By now I gather most of us have figured out if they are an introvert or an extrovert right? If not, there is no shortage of online personality tests and questionnaires to help you determine that.
I knew from an early age that I was a shy kid. Being an adult now, I believe that being shy at a young age is how young introverts start out in many cases. A characteristic of my introvert tendencies was that I didn’t want to be the center of attention or have all eyes on me. It was certainly an inconvenience at times.
One of those times was when I made the city spelling bee. The first word was given and there I stood. Frozen. It was all because of that darn red light on the camera. Knowing and accepting that I would appear on tv at some point for my friends to see was just too much to overcome for this unconfident tween.
I didn’t allow my shyness to be the showstopper in my business career.
Instead, I embraced it. I knew all the ins and outs of the printing company so my confidence was high. I combined my confidence, knowledge and introverted tendencies to become a well-rounded business owner and co-worker. Because of this, I could work in a variety of roles: customer service, delivery, bindery, and sales.
Running a business was something I grew up dreaming about and practicing through role play. I had a lot of experience pretending to be in businesses as a young child. A Grocery store, restaurant, printing company (of course), and one of my favorites was my bank drive-thru using the bay window at my childhood home.
As I grew older, I bought into the myth that my introverted tendencies would be a handicap in the business world. I thought I needed to be outgoing, social and unreserved to reach my full potential in a business setting. I would often worry that individuals would misinterpret my reluctance to engage as arrogance. I didn’t mind being around people so much as I preferred to be in a casual setting with a small group and talk more one on one.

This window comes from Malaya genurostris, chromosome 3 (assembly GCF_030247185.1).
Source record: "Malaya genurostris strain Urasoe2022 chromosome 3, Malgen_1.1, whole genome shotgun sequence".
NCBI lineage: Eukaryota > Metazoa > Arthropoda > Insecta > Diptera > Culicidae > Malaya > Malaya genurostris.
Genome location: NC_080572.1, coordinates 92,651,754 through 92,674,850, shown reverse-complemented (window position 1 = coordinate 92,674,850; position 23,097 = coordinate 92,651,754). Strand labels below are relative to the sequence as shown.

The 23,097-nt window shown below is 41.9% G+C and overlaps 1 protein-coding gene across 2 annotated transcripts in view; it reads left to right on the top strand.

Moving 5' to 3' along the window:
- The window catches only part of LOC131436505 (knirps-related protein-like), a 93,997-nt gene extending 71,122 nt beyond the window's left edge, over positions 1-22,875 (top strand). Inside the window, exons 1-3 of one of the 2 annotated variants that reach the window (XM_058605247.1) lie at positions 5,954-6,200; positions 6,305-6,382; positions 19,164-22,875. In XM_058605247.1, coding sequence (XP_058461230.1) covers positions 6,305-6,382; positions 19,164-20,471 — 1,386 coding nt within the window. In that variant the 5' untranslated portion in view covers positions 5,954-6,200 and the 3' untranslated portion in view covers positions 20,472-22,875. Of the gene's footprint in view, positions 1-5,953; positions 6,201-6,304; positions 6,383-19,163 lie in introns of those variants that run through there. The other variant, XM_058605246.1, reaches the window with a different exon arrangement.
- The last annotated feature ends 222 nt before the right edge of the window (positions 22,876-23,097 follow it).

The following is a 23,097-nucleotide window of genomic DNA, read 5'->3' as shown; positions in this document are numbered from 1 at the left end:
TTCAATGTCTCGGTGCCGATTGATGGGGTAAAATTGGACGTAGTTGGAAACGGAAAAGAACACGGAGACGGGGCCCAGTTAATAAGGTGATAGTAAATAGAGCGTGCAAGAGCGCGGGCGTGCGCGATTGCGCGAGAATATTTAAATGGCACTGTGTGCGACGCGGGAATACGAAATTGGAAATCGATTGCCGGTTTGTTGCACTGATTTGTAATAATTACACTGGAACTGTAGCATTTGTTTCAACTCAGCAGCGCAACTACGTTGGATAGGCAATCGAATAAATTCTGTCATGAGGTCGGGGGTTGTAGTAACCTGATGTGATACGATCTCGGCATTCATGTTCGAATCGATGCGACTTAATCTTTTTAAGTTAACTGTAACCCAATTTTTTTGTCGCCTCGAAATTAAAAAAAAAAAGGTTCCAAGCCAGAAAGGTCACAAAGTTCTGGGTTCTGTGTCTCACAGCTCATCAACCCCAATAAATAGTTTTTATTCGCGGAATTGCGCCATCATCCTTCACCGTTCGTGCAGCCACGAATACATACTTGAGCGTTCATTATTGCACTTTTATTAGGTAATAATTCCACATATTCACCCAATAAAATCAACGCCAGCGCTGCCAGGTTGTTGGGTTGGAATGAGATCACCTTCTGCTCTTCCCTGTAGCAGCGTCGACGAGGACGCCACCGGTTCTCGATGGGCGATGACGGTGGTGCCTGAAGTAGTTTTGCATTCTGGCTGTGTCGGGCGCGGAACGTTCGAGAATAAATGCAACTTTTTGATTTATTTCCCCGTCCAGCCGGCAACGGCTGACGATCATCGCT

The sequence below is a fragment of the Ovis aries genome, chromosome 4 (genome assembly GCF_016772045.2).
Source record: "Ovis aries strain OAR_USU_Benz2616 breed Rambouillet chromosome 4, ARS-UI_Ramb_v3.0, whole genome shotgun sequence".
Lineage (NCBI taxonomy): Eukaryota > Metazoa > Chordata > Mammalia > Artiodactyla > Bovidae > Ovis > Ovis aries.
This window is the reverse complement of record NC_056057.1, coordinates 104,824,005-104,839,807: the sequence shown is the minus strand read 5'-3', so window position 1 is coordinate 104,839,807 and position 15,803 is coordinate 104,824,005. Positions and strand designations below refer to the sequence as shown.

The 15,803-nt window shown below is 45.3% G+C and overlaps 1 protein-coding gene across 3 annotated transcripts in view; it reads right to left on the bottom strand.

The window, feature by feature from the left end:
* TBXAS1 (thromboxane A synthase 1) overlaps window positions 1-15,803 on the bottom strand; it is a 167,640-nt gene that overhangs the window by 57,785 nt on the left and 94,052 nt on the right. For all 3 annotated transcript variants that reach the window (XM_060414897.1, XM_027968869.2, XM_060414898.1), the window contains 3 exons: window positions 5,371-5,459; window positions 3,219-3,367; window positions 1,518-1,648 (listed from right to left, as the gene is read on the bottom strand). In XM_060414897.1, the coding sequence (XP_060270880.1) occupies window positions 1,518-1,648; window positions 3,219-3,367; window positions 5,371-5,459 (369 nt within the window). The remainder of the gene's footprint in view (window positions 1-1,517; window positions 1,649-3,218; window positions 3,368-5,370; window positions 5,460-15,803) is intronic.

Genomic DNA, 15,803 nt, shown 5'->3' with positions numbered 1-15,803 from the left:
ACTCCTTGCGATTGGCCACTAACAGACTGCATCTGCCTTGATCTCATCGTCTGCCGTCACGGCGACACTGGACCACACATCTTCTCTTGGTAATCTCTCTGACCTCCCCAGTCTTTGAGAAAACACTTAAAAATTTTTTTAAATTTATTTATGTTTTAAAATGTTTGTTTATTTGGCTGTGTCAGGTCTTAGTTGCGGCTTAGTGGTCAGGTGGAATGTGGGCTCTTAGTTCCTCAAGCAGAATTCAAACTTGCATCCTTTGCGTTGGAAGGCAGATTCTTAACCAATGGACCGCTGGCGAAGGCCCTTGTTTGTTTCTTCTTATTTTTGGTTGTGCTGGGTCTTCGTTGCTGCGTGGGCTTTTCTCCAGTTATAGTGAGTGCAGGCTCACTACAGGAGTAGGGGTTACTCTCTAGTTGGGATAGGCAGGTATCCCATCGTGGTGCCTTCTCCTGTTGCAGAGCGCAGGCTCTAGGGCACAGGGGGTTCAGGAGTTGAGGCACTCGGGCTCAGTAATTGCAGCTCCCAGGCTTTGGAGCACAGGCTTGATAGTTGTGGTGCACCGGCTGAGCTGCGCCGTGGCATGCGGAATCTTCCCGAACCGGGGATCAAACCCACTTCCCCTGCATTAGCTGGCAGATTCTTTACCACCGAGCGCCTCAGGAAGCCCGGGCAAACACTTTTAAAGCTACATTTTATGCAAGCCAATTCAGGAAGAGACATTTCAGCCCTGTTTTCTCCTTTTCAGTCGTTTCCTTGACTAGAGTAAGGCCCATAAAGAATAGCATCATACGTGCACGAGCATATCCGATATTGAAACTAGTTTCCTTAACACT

After years of working in the family business, I believe that I was groomed to lead. I would make decisions promptly based on years of practice, experience, and gut intuition. Experiencing different situations and people equipped me with the tools and knowledge to run a successful business.
Thankfully, with education, experience, and maturity I have recognized that it is not the whole story. I have learned through my own experiences and the research of others that introverts can and do make great leaders.
Introverts in leadership roles tend to rely on their ability to listen, observe and build relationships. Through knowing my strengths and intentionally working on my weaknesses I can navigate any situation I find myself in.
Introverts often require downtime to recharge
This is now an essential part of my weekly routine. I will carve out quiet time where I can rebuild my creativity and energy. I firmly believe this enables me to focus on three key areas of leadership: listening, emotional intelligence, and thoughtfulness. When I am working with a team of committed individuals I am motivated to support them 100% and give all that I can offer.
What do you do to recharge?
If you are an introvert leader at the beginning of your career, don’t buy-in to what is said about an introvert’s effectiveness. It may take us a bit longer to get there but once we are there we have skill sets that prepare us to make a big impact.
I’d love to hear from fellow introvert leaders on how they have embraced this natural personality trait and how you have thrived, struggled and overcame.
“Introverts are more effective leaders of proactive employees. When you have a creative, energetic workforce, an introvert is going to draw out that energy better.” Laurie Helgoe